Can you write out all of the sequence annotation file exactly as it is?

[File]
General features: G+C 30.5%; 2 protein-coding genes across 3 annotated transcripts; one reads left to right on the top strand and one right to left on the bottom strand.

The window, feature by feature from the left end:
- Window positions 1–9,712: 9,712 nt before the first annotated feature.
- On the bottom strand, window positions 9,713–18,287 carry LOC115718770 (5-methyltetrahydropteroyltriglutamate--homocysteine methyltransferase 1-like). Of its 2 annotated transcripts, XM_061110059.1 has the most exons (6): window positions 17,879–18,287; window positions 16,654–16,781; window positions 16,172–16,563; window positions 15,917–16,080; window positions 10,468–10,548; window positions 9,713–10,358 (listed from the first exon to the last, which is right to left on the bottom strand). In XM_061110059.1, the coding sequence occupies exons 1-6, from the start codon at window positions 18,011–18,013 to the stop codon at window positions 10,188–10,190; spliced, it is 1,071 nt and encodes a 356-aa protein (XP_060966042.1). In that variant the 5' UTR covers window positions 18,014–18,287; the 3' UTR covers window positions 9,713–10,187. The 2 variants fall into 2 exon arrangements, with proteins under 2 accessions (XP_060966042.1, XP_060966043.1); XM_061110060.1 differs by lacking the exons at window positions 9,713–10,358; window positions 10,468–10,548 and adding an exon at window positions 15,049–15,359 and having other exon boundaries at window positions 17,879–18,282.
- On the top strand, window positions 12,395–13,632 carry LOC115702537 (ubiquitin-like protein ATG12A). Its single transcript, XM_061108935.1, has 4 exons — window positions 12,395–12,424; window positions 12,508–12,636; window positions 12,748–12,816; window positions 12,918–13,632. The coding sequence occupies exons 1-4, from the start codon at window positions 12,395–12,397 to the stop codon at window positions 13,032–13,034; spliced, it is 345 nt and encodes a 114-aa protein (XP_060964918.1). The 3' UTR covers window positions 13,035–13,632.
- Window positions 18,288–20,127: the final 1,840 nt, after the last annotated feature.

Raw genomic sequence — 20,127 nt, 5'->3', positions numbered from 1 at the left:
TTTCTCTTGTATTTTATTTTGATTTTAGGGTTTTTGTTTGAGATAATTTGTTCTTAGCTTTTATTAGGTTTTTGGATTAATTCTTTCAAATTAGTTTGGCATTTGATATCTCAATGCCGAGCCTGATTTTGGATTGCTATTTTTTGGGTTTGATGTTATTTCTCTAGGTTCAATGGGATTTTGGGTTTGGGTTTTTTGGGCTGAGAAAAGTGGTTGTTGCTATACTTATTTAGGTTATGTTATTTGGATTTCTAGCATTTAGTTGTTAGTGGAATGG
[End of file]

General features: G+C 30.5%; 2 protein-coding genes across 3 annotated transcripts; one reads left to right on the top strand and one right to left on the bottom strand.

The window, feature by feature from the left end:
- Window positions 1–9,712: 9,712 nt before the first annotated feature.
- On the bottom strand, window positions 9,713–18,287 carry LOC115718770 (5-methyltetrahydropteroyltriglutamate--homocysteine methyltransferase 1-like). Of its 2 annotated transcripts, XM_061110059.1 has the most exons (6): window positions 17,879–18,287; window positions 16,654–16,781; window positions 16,172–16,563; window positions 15,917–16,080; window positions 10,468–10,548; window positions 9,713–10,358 (listed from the first exon to the last, which is right to left on the bottom strand). In XM_061110059.1, the coding sequence occupies exons 1-6, from the start codon at window positions 18,011–18,013 to the stop codon at window positions 10,188–10,190; spliced, it is 1,071 nt and encodes a 356-aa protein (XP_060966042.1). In that variant the 5' UTR covers window positions 18,014–18,287; the 3' UTR covers window positions 9,713–10,187. The 2 variants fall into 2 exon arrangements, with proteins under 2 accessions (XP_060966042.1, XP_060966043.1); XM_061110060.1 differs by lacking the exons at window positions 9,713–10,358; window positions 10,468–10,548 and adding an exon at window positions 15,049–15,359 and having other exon boundaries at window positions 17,879–18,282.
- On the top strand, window positions 12,395–13,632 carry LOC115702537 (ubiquitin-like protein ATG12A). Its single transcript, XM_061108935.1, has 4 exons — window positions 12,395–12,424; window positions 12,508–12,636; window positions 12,748–12,816; window positions 12,918–13,632. The coding sequence occupies exons 1-4, from the start codon at window positions 12,395–12,397 to the stop codon at window positions 13,032–13,034; spliced, it is 345 nt and encodes a 114-aa protein (XP_060964918.1). The 3' UTR covers window positions 13,035–13,632.
- Window positions 18,288–20,127: the final 1,840 nt, after the last annotated feature.

Raw genomic sequence — 20,127 nt, 5'->3', positions numbered from 1 at the left:
TTTCTCTTGTATTTTATTTTGATTTTAGGGTTTTTGTTTGAGATAATTTGTTCTTAGCTTTTATTAGGTTTTTGGATTAATTCTTTCAAATTAGTTTGGCATTTGATATCTCAATGCCGAGCCTGATTTTGGATTGCTATTTTTTGGGTTTGATGTTATTTCTCTAGGTTCAATGGGATTTTGGGTTTGGGTTTTTTGGGCTGAGAAAAGTGGTTGTTGCTATACTTATTTAGGTTATGTTATTTGGATTTCTAGCATTTAGTTGTTAGTGGAATGG